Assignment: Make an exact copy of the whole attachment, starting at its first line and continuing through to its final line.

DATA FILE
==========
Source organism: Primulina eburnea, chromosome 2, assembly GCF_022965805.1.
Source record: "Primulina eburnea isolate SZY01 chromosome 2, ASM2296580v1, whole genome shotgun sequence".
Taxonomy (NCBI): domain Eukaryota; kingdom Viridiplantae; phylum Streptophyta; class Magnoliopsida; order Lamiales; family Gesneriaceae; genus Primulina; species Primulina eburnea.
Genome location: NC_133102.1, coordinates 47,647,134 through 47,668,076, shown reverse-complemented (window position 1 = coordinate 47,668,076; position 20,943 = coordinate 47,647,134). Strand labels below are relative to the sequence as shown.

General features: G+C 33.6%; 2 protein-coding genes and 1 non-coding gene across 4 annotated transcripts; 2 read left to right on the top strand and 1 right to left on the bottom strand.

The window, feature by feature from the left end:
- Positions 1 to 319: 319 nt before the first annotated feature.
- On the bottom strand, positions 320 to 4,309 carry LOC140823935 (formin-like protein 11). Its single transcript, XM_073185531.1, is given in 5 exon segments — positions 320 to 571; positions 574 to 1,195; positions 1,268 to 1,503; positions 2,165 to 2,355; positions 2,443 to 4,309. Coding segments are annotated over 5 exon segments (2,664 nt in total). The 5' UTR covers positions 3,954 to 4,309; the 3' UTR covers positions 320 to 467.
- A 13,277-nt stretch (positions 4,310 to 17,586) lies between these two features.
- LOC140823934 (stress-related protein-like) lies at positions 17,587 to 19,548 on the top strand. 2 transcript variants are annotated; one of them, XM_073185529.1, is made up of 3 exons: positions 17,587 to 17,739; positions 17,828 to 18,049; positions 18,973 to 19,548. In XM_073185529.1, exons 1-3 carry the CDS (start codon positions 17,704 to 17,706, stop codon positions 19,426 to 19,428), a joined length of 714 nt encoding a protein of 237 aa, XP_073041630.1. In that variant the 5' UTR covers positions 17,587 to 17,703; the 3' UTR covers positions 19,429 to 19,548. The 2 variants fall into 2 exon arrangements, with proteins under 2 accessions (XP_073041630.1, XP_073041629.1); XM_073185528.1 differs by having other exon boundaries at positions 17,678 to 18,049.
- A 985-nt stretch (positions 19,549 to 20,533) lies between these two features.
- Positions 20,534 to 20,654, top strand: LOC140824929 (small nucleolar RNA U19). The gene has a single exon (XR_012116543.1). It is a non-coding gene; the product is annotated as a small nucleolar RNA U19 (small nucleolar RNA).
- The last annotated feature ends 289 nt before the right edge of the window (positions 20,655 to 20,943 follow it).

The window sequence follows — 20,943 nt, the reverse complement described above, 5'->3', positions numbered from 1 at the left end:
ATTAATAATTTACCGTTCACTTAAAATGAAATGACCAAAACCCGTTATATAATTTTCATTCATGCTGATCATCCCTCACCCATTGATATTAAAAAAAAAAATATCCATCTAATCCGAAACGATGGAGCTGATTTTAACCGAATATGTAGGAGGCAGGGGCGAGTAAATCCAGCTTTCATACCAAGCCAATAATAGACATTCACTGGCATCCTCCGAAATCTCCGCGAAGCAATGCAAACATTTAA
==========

Source organism: Primulina eburnea, chromosome 2, assembly GCF_022965805.1.
Source record: "Primulina eburnea isolate SZY01 chromosome 2, ASM2296580v1, whole genome shotgun sequence".
Taxonomy (NCBI): domain Eukaryota; kingdom Viridiplantae; phylum Streptophyta; class Magnoliopsida; order Lamiales; family Gesneriaceae; genus Primulina; species Primulina eburnea.
Genome location: NC_133102.1, coordinates 47,647,134 through 47,668,076, shown reverse-complemented (window position 1 = coordinate 47,668,076; position 20,943 = coordinate 47,647,134). Strand labels below are relative to the sequence as shown.

General features: G+C 33.6%; 2 protein-coding genes and 1 non-coding gene across 4 annotated transcripts; 2 read left to right on the top strand and 1 right to left on the bottom strand.

The window, feature by feature from the left end:
- Positions 1 to 319: 319 nt before the first annotated feature.
- On the bottom strand, positions 320 to 4,309 carry LOC140823935 (formin-like protein 11). Its single transcript, XM_073185531.1, is given in 5 exon segments — positions 320 to 571; positions 574 to 1,195; positions 1,268 to 1,503; positions 2,165 to 2,355; positions 2,443 to 4,309. Coding segments are annotated over 5 exon segments (2,664 nt in total). The 5' UTR covers positions 3,954 to 4,309; the 3' UTR covers positions 320 to 467.
- A 13,277-nt stretch (positions 4,310 to 17,586) lies between these two features.
- LOC140823934 (stress-related protein-like) lies at positions 17,587 to 19,548 on the top strand. 2 transcript variants are annotated; one of them, XM_073185529.1, is made up of 3 exons: positions 17,587 to 17,739; positions 17,828 to 18,049; positions 18,973 to 19,548. In XM_073185529.1, exons 1-3 carry the CDS (start codon positions 17,704 to 17,706, stop codon positions 19,426 to 19,428), a joined length of 714 nt encoding a protein of 237 aa, XP_073041630.1. In that variant the 5' UTR covers positions 17,587 to 17,703; the 3' UTR covers positions 19,429 to 19,548. The 2 variants fall into 2 exon arrangements, with proteins under 2 accessions (XP_073041630.1, XP_073041629.1); XM_073185528.1 differs by having other exon boundaries at positions 17,678 to 18,049.
- A 985-nt stretch (positions 19,549 to 20,533) lies between these two features.
- Positions 20,534 to 20,654, top strand: LOC140824929 (small nucleolar RNA U19). The gene has a single exon (XR_012116543.1). It is a non-coding gene; the product is annotated as a small nucleolar RNA U19 (small nucleolar RNA).
- The last annotated feature ends 289 nt before the right edge of the window (positions 20,655 to 20,943 follow it).

The window sequence follows — 20,943 nt, the reverse complement described above, 5'->3', positions numbered from 1 at the left end:
ATTAATAATTTACCGTTCACTTAAAATGAAATGACCAAAACCCGTTATATAATTTTCATTCATGCTGATCATCCCTCACCCATTGATATTAAAAAAAAAAATATCCATCTAATCCGAAACGATGGAGCTGATTTTAACCGAATATGTAGGAGGCAGGGGCGAGTAAATCCAGCTTTCATACCAAGCCAATAATAGACATTCACTGGCATCCTCCGAAATCTCCGCGAAGCAATGCAAACATTTAA